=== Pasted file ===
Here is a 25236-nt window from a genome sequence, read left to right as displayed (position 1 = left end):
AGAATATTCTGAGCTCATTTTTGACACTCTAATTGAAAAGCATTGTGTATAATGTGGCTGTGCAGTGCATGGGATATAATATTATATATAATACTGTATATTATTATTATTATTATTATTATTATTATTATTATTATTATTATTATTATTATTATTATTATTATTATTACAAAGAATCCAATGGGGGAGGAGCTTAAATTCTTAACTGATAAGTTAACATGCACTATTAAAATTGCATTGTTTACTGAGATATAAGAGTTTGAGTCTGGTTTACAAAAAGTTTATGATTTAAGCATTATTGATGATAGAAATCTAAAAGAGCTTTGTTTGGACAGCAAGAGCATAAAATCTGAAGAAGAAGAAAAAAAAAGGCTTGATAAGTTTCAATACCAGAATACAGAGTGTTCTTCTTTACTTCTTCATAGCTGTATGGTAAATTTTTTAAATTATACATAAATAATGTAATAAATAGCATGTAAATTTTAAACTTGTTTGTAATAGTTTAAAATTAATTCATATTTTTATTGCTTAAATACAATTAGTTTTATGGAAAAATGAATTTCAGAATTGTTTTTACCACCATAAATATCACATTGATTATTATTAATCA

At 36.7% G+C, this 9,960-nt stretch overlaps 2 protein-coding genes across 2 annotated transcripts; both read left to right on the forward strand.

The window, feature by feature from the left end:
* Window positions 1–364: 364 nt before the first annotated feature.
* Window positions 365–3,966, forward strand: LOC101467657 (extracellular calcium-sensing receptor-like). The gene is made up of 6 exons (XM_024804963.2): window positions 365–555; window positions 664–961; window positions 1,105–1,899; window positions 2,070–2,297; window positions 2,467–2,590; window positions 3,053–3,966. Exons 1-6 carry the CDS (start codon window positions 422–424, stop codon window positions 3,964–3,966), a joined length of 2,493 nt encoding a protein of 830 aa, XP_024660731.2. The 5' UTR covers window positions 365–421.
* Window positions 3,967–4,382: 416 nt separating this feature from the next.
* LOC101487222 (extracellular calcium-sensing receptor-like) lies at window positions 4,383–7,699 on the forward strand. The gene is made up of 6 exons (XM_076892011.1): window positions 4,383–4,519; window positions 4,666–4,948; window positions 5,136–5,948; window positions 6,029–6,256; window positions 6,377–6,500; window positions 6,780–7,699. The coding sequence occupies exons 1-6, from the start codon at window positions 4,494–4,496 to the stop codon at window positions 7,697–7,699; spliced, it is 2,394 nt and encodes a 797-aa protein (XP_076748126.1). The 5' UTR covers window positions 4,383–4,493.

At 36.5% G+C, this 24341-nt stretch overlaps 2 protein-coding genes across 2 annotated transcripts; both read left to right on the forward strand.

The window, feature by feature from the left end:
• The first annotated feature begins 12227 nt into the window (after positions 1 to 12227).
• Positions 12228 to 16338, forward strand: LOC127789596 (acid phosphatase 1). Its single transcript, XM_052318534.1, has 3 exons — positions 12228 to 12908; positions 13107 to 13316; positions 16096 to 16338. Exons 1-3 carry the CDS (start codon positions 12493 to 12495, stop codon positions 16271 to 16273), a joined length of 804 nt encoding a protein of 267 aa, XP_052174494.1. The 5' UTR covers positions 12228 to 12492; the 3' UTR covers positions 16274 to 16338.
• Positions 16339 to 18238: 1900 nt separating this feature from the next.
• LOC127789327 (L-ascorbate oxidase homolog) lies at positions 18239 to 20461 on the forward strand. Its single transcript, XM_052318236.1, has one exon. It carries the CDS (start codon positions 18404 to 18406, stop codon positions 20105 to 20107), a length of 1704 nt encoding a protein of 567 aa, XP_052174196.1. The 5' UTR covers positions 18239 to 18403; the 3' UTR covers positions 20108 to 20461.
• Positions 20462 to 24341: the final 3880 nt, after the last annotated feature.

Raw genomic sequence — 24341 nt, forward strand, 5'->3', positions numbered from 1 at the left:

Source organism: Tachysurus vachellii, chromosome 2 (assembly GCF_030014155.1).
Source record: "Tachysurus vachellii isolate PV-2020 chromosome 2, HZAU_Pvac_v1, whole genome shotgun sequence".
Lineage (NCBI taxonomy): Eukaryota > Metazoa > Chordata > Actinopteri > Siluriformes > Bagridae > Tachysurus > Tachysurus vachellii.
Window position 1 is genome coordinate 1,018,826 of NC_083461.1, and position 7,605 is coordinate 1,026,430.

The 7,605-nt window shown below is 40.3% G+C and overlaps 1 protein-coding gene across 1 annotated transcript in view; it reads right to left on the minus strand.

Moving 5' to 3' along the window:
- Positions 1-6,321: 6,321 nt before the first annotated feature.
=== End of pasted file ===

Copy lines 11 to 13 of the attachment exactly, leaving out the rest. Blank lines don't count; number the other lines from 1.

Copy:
• The first annotated feature begins 12227 nt into the window (after positions 1 to 12227).
• Positions 12228 to 16338, forward strand: LOC127789596 (acid phosphatase 1). Its single transcript, XM_052318534.1, has 3 exons — positions 12228 to 12908; positions 13107 to 13316; positions 16096 to 16338. Exons 1-3 carry the CDS (start codon positions 12493 to 12495, stop codon positions 16271 to 16273), a joined length of 804 nt encoding a protein of 267 aa, XP_052174494.1. The 5' UTR covers positions 12228 to 12492; the 3' UTR covers positions 16274 to 16338.
• Positions 16339 to 18238: 1900 nt separating this feature from the next.